Battalion of Saints – Second Coming (1983, San Diego)
Battalion of Saints’ sound branched out from the clean vocals and surf licks of other California bands. Second Coming relies heavily on pounding blast beats and screeching vocals. The songs are relentlessly brutal, slamming your ears with ripping chord after chord. The first track, “My Mind’s Diseased,” is an anthem for mental illness, and the title track is raw. “No Time” proves they could easily be one of the fastest bands from that time period, and they were unafraid in their power. This album delivers a cacophony of heavy sounds, and remains one of the best hardcore albums to date.
DI – Horse Bites Dog Cries (1986, OC)
Formed on the heels of the Adolescents’ first breakup, DI combined the snotty sounds of the Germs with an external new wave sound. Horse Bites Dog Cries is backed by pounding drums laced with fast powerchords and screeching solos. The Agnew brothers continued their reign over OC hardcore, utilising similar hooks from their earlier bands. Though the band’s second record was officially released in 1986, it maintained the same sounds and song structures as earlier bands like the Circle Jerks and TSOL. The album is a banger all the way through, but highlights include “Johnny’s Got A Problem,” “Hang Ten In East Berlin,” and the blisteringly fast “Youth In Asia.”
When you think midwestern punk, most people go straight to the Twin Cities, and rightfully so. Minneapolis has obviously been a key fixture in punk, with bands like the Replacements and Hüsker Dü perhaps the most influential. However, expanding beyond that, you realize just how prolific the midwest was in the eighties, and even today. Bands like Articles of Faith and Naked Raygun popped up in Chicago (which later was home to Latino hardcore pioneers Los Crudos), inspired by the DC and California hardcore scenes. As those bands gained influence, so did bands from Michigan like the Crucifucks and the Meatmen. The midwest soon gained notoriety just as DC and California had, and continues its hold today. Nowadays, we have Tenement – a band driven by complex riffs and poppy hooks, encompassing several genres – and bands like the Coneheads (Devo played at 45RPM), Big Zit (Bad Brains on steroids), and CCTV (think sped up Minutemen) who all draw influence from 80s hardcore and hold the torch for the bands that came before them. Everything Is Not Okay (OKC) showcases bands from all over the country, with a heavy focus on the bands that keep the scene alive in the midwest.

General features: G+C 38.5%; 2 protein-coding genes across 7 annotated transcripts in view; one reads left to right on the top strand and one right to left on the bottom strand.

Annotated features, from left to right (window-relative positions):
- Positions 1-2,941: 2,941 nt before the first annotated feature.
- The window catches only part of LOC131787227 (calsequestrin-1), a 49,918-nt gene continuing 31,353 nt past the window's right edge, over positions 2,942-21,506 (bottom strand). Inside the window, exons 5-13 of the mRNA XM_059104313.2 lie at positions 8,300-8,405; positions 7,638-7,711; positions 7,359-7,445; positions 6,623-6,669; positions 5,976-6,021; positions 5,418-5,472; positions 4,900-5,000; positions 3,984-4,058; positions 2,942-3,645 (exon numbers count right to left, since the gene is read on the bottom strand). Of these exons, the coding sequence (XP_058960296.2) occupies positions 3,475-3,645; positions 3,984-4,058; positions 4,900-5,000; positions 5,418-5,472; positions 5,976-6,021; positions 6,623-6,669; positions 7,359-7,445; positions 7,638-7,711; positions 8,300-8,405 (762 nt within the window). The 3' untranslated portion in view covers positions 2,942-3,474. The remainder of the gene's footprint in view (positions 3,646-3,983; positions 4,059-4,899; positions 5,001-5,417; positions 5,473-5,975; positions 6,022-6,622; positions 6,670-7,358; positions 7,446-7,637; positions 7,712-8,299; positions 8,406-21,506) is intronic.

The Fix – Vengeance/In This Town (1981, Michigan)
One of the earliest hardcore bands in the Midwest, the Fix were absolutely savage. Without the Fix, hardcore might not have reached the tempo it did. The Fix, with their scathingly sped up punk were pioneers in not only the midwest, but hardcore in general. They were one of the earliest releases by Tesco Vee’s Touch and Go Records, which is important in and of itself, but their power was untouchable. The Vengeance 7″ is no exception – at under 3 minutes, the record is furious. Somehow they manage to fit in amphetamine laced guitar riffs, blast beats, and rage backed lyrics in two short songs.
Zero Boys – Vicious Circle (1982, Indiana)
By the time Vicious Circle was released, the Zero Boys had already shown their worth with their EP Livin’ in the 80s. The LP shows a definite progression of their talent, musically and lyrically. It’s more refined, soundwise, as it was professionally recorded – but maintains the snarling rebellious attitude that was the requirement in punk. The band had pop hooks on speed, and all the riled up rage of their peers. While distinct in their own sound, it’s easy to draw comparisons in subject matter (teen angst, political corruption) to bands like The Adolescents and Dead Kennedys. Vicious Circle punches you in the face almost immediately with the hectic title track. Following that is “Amphetamine Addiction” – a blistering song about drug culture that grabs you with a squealing pick slide before going into a standard chord progression. Other highlights include the politically driven “Civilization’s Dying” and the gang vocal backed “Drug Free Youth,” but the whole album is filled with stellar tracks laced with pounding drums and fast paced solos. This album should be the prize of Indianapolis.